Chronic pancreatitis affects the organ known as the pancreas, which is located below your stomach. The pancreas produces enzymes, which help to digest your food, and hormones such as insulin, which regulates the level of sugar in your bloodstream. If you have pancreatitis, this means that something has caused your pancreas to become inflamed. A sudden attack that only lasts for a few days is considered acute, but if the condition lasts over a longer period, (even up to several years) this is described as chronic pancreatitis. Over time, the inflammation can cause scarring and damage. Calcium stones may also develop in your pancreas; these can block the outlet, or pancreatic duct, that carries digestive enzymes and juices into your gut. Levels of pancreatic enzymes and hormones may fall, leading to problems with your digestion and blood sugar regulation. You may develop malnutrition and have excessive amounts of fat in your stools. If you are unable to maintain your blood sugar levels within normal limits, you may develop diabetes.
At first, you may not have any symptoms. Changes in the pancreas can become quite advanced before you begin to feel unwell.
When symptoms occur, they may include:
pain in your upper abdomen
fatty stools, which are loose, pale, and do not flush away easily
nausea and vomiting
loss of weight
symptoms seen in diabetes, such as excessive thirst and fatigue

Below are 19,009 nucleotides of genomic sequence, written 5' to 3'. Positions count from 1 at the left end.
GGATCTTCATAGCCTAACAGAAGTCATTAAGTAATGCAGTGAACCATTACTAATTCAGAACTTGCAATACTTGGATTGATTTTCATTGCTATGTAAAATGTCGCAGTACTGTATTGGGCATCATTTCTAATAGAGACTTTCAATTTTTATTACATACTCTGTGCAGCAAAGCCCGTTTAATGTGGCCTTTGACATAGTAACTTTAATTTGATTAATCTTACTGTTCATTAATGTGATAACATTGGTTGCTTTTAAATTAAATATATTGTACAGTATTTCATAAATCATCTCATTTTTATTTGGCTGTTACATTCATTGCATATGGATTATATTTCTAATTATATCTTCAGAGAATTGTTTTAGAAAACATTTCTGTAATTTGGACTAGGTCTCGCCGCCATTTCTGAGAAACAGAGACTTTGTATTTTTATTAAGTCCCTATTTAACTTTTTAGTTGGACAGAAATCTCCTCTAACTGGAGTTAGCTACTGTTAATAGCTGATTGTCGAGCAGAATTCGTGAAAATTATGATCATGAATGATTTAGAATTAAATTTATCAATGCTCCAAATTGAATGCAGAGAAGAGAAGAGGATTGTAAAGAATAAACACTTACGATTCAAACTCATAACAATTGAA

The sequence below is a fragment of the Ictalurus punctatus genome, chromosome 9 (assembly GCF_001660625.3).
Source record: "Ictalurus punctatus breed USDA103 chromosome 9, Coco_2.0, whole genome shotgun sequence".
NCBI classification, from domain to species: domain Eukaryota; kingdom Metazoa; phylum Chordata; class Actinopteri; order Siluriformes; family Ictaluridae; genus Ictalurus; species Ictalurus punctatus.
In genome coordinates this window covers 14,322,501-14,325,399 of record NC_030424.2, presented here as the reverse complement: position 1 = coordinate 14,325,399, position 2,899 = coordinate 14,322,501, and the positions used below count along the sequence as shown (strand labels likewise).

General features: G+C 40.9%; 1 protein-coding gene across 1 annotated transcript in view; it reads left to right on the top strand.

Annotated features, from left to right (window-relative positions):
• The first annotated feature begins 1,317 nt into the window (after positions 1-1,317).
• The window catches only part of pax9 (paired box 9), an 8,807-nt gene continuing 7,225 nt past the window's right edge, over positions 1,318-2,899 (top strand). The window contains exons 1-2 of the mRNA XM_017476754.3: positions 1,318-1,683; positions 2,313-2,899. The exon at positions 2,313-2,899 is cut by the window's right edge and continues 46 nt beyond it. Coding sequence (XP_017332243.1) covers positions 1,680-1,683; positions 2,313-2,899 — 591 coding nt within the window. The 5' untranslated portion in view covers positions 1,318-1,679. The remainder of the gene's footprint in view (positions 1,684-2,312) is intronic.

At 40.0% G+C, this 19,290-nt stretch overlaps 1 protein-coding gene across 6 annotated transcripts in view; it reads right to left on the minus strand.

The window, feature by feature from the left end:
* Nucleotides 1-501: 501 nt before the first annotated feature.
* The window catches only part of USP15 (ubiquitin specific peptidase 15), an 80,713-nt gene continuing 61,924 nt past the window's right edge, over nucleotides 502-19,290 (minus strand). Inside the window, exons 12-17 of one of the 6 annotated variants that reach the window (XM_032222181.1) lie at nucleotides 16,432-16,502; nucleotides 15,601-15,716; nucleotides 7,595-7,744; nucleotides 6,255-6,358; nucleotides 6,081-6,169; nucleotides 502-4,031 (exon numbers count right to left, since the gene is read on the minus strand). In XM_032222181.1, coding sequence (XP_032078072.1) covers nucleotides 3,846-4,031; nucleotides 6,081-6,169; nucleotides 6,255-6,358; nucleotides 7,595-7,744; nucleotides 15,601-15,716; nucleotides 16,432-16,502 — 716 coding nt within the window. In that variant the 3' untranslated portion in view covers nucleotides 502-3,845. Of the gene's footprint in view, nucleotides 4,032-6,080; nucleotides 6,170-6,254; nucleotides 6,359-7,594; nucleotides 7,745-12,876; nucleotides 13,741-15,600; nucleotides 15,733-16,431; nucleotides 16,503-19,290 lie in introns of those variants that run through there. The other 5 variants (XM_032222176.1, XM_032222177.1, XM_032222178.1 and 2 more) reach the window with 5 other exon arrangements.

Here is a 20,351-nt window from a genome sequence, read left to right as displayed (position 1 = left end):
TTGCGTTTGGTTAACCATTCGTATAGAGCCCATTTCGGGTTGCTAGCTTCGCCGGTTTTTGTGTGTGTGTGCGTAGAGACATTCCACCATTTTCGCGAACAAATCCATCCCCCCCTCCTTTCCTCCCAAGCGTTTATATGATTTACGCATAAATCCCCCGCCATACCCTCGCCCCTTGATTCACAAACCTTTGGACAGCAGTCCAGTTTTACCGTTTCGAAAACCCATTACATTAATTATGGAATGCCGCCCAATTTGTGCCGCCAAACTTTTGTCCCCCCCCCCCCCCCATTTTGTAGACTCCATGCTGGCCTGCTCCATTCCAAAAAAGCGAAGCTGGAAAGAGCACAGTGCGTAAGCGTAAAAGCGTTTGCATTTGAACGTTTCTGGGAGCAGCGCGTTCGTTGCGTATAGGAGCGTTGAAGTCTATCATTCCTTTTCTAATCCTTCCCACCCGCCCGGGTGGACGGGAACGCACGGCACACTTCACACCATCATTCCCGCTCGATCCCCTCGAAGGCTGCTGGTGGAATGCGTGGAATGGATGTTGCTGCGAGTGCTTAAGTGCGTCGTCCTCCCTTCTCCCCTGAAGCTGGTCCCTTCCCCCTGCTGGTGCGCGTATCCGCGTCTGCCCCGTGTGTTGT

The pain of chronic pancreatitis is usually just under your ribs and can extend to your back, with episodes lasting for hours or even days. Later in the disease, the pain may become constant.
Complications can occur such as:
fluid-filled swelling developing in your pancreas
fluid accumulating in your abdomen
a blockage in your intestine
cancer of the pancreas
In the early stages, the disease is not always easy to diagnose because changes in the pancreas are not obvious enough to show up in blood tests and imaging scans.
You may have blood tests to measure levels of pancreatic enzymes, as well as to check the function of your kidneys and liver. Your doctor may also check your blood sugar levels to see if you have diabetes.
You may need to supply a stool sample to test for levels of pancreatic enzymes and fat.
Your doctor might request X-rays, ultrasounds, CT (computed tomography) or MRI (magnetic resonance imaging) scans of your abdomen to check images of your pancreas. You may have an investigation using an endoscope. An endoscope is a long, thin instrument with a camera, which is inserted through your mouth and passed down to the area where the pancreatic duct opens into your gut.
It is important to give up alcohol, even if this was not the cause of your illness. You may also need to restrict the amount of fat in your diet and to take vitamins, although your doctor will advise you about this. You should avoid smoking, as this can increase your risk of developing cancer of the pancreas.
Possible medications that your physician may prescribe for chronic pancreatitis include:
artificial enzymes, if your levels are too low to digest food normally
insulin, for those who have diabetes
steroids, for those with autoimmune pancreatitis
Surgery is not necessary for most people. However, if you have severe pain that is not responding to medication, removing part of your pancreas can sometimes provide relief. Surgery may also be used to unblock your pancreatic duct or to widen it if it is too narrow.